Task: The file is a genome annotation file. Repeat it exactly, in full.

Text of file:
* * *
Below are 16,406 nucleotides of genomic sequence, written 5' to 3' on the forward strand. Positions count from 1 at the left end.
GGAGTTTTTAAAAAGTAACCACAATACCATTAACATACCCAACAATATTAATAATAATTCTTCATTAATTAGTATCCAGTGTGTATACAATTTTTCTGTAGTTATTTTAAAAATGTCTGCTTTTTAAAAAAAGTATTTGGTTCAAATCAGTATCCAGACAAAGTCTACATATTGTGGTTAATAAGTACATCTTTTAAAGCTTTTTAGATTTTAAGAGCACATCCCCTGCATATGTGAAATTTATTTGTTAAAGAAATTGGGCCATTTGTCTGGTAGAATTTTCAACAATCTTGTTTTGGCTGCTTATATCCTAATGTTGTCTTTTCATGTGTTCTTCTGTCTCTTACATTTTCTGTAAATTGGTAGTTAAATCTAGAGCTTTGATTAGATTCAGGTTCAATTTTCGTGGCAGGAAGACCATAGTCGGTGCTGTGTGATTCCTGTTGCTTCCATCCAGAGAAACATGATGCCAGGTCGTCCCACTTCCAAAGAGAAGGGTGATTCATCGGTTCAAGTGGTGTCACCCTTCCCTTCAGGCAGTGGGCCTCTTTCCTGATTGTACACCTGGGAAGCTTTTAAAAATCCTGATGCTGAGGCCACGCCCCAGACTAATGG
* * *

Below are 16,406 nucleotides of genomic sequence, written 5' to 3' on the forward strand. Positions count from 1 at the left end.
GGAGTTTTTAAAAAGTAACCACAATACCATTAACATACCCAACAATATTAATAATAATTCTTCATTAATTAGTATCCAGTGTGTATACAATTTTTCTGTAGTTATTTTAAAAATGTCTGCTTTTTAAAAAAAGTATTTGGTTCAAATCAGTATCCAGACAAAGTCTACATATTGTGGTTAATAAGTACATCTTTTAAAGCTTTTTAGATTTTAAGAGCACATCCCCTGCATATGTGAAATTTATTTGTTAAAGAAATTGGGCCATTTGTCTGGTAGAATTTTCAACAATCTTGTTTTGGCTGCTTATATCCTAATGTTGTCTTTTCATGTGTTCTTCTGTCTCTTACATTTTCTGTAAATTGGTAGTTAAATCTAGAGCTTTGATTAGATTCAGGTTCAATTTTCGTGGCAGGAAGACCATAGTCGGTGCTGTGTGATTCCTGTTGCTTCCATCCAGAGAAACATGATGCCAGGTCGTCCCACTTCCAAAGAGAAGGGTGATTCATCGGTTCAAGTGGTGTCACCCTTCCCTTCAGGCAGTGGGCCTCTTTCCTGATTGTACACCTGGGAAGCTTTTAAAAATCCTGATGCTGAGGCCACGCCCCAGACTAATGG